In the last four years, President Bush has created an economic environment where women entrepreneurs can succeed and small businesses can flourish and grow. And it hasn't been easy. We've been through a lot ?- from recession to terror attacks to corporate scandals. But our economy remains the strongest in the world, thanks to America's small businesses and the President's commitment to tax relief. (Applause.)
Because of tax cuts, 25 million small business owners have each saved an average of $3,000 a year alone. Cuts in the capital gains tax and the taxation of dividends are spurring investments and making it easier for small businesses to raise capital.
The tax relief plan also created new incentives by quadrupling the annual expense deduction for equipment, up to $100,000. Carol has been able to invest half a million dollars in computer upgrades for her office. She said, "The economy is doing great and it's because President Bush has implemented policies that allow people to keep their own money and spend it how they choose." (Applause.)
Since 2001, real after-tax incomes have increased by 11 percent. That means people have more money in their pockets -- and more opportunities to decide how to spend it. Families are saving more because the President doubled the child credit, he reduced the marriage penalty, and he put the death tax on the road to extinction.
In some families, tax relief means more money to pay the monthly bills. In other families, it means money to start a college fund for their children or a retirement fund for themselves. These millions of individual decisions are lifting our economy and improving the lives of people around the country.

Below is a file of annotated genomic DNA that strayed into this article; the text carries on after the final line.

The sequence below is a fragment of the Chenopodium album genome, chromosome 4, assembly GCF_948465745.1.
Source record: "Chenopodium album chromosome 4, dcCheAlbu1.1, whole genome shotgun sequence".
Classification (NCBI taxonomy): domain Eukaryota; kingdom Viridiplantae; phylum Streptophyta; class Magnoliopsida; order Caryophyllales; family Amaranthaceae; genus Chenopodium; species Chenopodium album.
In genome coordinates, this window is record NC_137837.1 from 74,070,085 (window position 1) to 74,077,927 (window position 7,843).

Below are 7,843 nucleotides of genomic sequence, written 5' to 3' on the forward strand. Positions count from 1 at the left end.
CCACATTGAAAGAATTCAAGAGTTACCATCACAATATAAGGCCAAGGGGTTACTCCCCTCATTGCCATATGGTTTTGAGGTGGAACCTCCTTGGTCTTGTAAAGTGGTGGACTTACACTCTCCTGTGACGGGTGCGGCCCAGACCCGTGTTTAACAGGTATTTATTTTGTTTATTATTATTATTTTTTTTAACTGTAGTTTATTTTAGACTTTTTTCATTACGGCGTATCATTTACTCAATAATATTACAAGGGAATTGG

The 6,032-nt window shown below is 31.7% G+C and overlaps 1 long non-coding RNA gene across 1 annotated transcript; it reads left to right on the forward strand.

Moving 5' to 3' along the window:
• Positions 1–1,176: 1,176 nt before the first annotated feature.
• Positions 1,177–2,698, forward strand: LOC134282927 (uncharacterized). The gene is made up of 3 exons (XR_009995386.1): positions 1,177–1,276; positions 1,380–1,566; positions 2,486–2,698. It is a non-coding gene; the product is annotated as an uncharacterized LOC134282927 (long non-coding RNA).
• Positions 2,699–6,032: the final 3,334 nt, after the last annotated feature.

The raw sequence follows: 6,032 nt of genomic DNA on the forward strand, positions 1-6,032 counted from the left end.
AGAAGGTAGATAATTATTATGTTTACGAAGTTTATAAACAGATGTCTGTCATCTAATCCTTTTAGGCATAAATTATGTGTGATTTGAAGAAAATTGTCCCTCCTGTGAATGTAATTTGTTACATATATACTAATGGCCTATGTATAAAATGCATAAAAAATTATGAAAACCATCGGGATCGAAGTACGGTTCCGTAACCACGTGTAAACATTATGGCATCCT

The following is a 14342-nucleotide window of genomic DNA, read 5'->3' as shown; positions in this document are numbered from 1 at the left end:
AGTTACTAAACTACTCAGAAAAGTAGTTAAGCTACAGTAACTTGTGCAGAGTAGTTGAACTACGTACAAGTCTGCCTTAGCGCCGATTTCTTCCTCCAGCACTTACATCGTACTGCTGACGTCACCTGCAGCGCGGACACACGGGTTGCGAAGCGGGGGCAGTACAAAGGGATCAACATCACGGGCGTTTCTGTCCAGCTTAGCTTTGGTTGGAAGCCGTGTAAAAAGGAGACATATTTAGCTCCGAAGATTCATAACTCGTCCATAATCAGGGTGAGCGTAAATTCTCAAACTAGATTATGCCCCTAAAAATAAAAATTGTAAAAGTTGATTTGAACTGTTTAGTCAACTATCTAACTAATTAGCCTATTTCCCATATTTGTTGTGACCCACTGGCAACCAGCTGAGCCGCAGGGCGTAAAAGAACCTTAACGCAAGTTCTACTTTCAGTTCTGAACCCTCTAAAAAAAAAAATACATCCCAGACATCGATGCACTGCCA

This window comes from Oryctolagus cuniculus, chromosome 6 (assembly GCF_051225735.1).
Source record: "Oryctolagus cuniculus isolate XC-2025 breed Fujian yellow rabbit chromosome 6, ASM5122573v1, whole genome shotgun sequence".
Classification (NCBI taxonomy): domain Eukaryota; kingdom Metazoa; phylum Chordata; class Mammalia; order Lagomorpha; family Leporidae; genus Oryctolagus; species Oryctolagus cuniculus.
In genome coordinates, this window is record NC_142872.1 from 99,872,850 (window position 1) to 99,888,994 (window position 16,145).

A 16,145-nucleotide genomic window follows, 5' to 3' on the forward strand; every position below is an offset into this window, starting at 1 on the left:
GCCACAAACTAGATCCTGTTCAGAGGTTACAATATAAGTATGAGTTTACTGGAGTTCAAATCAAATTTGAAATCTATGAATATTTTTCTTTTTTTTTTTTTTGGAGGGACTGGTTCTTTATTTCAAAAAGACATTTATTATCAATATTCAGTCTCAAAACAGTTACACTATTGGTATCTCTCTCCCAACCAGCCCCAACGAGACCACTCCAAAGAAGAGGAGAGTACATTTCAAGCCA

More Americans than ever before are realizing the dream of home ownership. Minority home ownership is particularly strong. We set a new record this year. Now, more than half of all minority families own their own homes. (Applause.)
Consumer confidence is at its highest level in two years, and 1.5 million jobs have been created in the last 11 months.
The record is clear: because of the President's sound economic policies, and because of the hard work of America's small businesses, the economy is strong and getting stronger.
And President Bush has the right plan to make sure the economy continues to grow and to move America forward. The President will not be satisfied until every person that wants a job can find one, and until regulations on businesses are fair and reasonable. The President will not be satisfied until more Americans have affordable health care -- until every child learns to read -- and until all workers have the opportunity to compete and succeed in the workforce of tomorrow.
President Bush is moving America forward with an economic agenda that meets the needs of Americans. And that starts with making tax relief permanent. He knows that raising taxes now would put the brakes on our growing economy, and he'll urge Congress -- (applause) -- and he'll urge Congress to keep taxes low.
The President will also ensure that Federal regulations do not handicap America's entrepreneurs by streamlining regulations and reducing paperwork. And he'll foster more job opportunities by expanding markets for America's products around the world.
President Bush knows that reliable health care is absolutely vital to our economic security, and to your bottom line. Uninsured Americans are overwhelmingly concentrated in smaller companies.
You want to take care of your employees and make sure that their families receive the best medical care. And yet the costs of health care continues to rise. That's why the President is taking action to make health care more affordable and more accessible to millions of Americans.
He's urging Congress to approve association health plans, so that small businesses can pool to buy insurance coverage for their workers. These plans give small businesses the same kind of purchasing power and coverage options of large firms. (Applause.)
And because frivolous lawsuits raise the cost of health care and drive good doctors out of practice, the President will reform the medical liability system and reduce junk lawsuits. (Applause.) His plan will ensure that patients and doctors are always in charge of medical decisions, not bureaucrats in Washington or trial lawyers in courtrooms. (Applause.)